When Yasir Arafat Almost Came to the U.S. Holocaust Memorial Museum

In 1998, the lay chairman of the Holocaust Memorial Council—which supervises the Washington, DC Holocaust Museum—invited Yasir Arafat to pay the museum an official visit. Walter Reich, then the museum’s director, objected strenuously to the invitation. In an interview with Rafael Medoff, he describes what happened:

I [said] that it was a bad idea—that the museum must be protected from the political or diplomatic use to which it was vulnerable as a federal institution. Many Americans, especially in the Jewish community, distrusted Arafat’s intentions, as did Israelis. Such a visit would be orchestrated by the State Department and the White House to convince the American public, as well as Israelis, that Arafat could be trusted because he wanted to feel the pain of the Jews.

The museum, I said, mustn’t allow itself to become a prop for a politically motivated photo-op. Besides, I added, what if he were to emerge from the museum saying to the press, as he’d often said before, that the Israelis were doing to the Palestinians exactly what the Nazis had done to the Jews? . . .

The night before [Arafat] was supposed to visit, the Monica Lewinsky story broke. The reporters and photographers went to the White House to cover that historic news. There would be no photo-op at the Holocaust Museum. Arafat’s delegation called the museum to say that he wouldn’t be coming. So much for Arafat’s desire to be educated about the Holocaust. Many years later, Aaron David Miller of the State Department, who was also a council member and . . . had [initially] suggested the visit, . . . wrote an article in which he conceded that his idea of inviting Arafat was “one of the dumbest ideas in the annals of U.S foreign policy.”

Today, the museum’s quick retraction of its recent study arguing that U.S. intervention in Syria wouldn’t have helped [defeat Bashar Assad] may have been a result, partly, of the fact that it had been burned by the attempt to use it for political purposes during the Arafat affair. Critics of the Syria study argued that its goal was to justify President Obama’s decision not to intervene in the Syria crisis; they noted that Obama had appointed members of his national-security team to the museum’s council and that a former member of Obama’s National Security Council was the director of the unit that commissioned the study.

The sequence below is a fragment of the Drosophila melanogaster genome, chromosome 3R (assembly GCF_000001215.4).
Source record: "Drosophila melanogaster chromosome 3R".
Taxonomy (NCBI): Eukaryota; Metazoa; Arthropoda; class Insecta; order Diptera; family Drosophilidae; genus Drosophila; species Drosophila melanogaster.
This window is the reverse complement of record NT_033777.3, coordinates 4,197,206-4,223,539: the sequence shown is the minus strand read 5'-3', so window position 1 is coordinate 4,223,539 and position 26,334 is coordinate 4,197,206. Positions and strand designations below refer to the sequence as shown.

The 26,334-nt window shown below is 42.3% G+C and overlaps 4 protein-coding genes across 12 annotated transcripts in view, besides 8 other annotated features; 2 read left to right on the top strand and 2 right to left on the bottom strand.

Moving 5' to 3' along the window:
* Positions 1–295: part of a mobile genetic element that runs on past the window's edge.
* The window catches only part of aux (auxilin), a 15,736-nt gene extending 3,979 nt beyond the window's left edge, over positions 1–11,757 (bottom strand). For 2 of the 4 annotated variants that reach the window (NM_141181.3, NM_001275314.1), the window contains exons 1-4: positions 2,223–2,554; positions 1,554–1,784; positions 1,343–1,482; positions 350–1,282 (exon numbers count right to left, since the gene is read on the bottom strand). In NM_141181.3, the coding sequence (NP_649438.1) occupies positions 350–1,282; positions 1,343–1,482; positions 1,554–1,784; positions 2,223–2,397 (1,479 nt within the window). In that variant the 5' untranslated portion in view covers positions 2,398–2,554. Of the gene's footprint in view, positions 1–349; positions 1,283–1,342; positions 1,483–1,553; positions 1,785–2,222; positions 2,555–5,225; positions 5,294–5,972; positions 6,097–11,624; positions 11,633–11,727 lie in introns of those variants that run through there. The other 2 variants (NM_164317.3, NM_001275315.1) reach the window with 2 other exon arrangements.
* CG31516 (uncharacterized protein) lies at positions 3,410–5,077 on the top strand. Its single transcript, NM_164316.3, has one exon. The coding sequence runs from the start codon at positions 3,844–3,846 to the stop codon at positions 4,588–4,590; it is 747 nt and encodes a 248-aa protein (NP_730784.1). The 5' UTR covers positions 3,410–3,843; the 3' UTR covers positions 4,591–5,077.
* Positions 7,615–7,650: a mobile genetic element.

Read more at Jewish Press

More about: Barack Obama, Bill Clinton, Holocaust, Holocaust Museums, Politics & Current Affairs, Syrian civil war, Yasir Arafat

Universities Are in Thrall to a Constituency That Sees Israel as an Affront to Its Identity

Commenting on the hearings of the House Committee on Education and the Workforce on Tuesday about anti-Semitism on college campuses, and the dismaying testimony of three university presidents, Jonah Goldberg writes:

If some retrograde poltroon called for lynching black people or, heck, if they simply used the wrong adjective to describe black people, the all-seeing panopticon would spot it and deploy whatever resources were required to deal with the problem. If the spark of intolerance flickered even for a moment and offended the transgendered, the Muslim, the neurodivergent, or whomever, the fire-suppression systems would rain down the retardant foams of justice and enlightenment. But calls for liquidating the Jews? Those reside outside the sensory spectrum of the system.

It’s ironic that the term colorblind is “problematic” for these institutions such that the monitoring systems will spot any hint of it, in or out of the classroom (or admissions!). But actual intolerance for Jews is lathered with a kind of stealth paint that renders the same systems Jew-blind.

I can understand the predicament. The receptors on the Islamophobia sensors have been set to 11 for so long, a constituency has built up around it. This constituency—which is multi-ethnic, non-denominational, and well entrenched among students, administrators, and faculty alike—sees Israel and the non-Israeli Jews who tolerate its existence as an affront to their worldview and Muslim “identity.” . . . Blaming the Jews for all manner of evils, including the shortcomings of the people who scapegoat Jews, is protected because, at minimum, it’s a “personal truth,” and for some just the plain truth. But taking offense at such things is evidence of a mulish inability to understand the “context.”

Shocking as all that is, Goldberg goes on to argue, the anti-Semitism is merely a “symptom” of the insidious ideology that has taken over much of the universities as well as an important segment of the hard left. And Jews make the easiest targets.

Read more at Dispatch

More about: Anti-Semitism, Israel on campus, University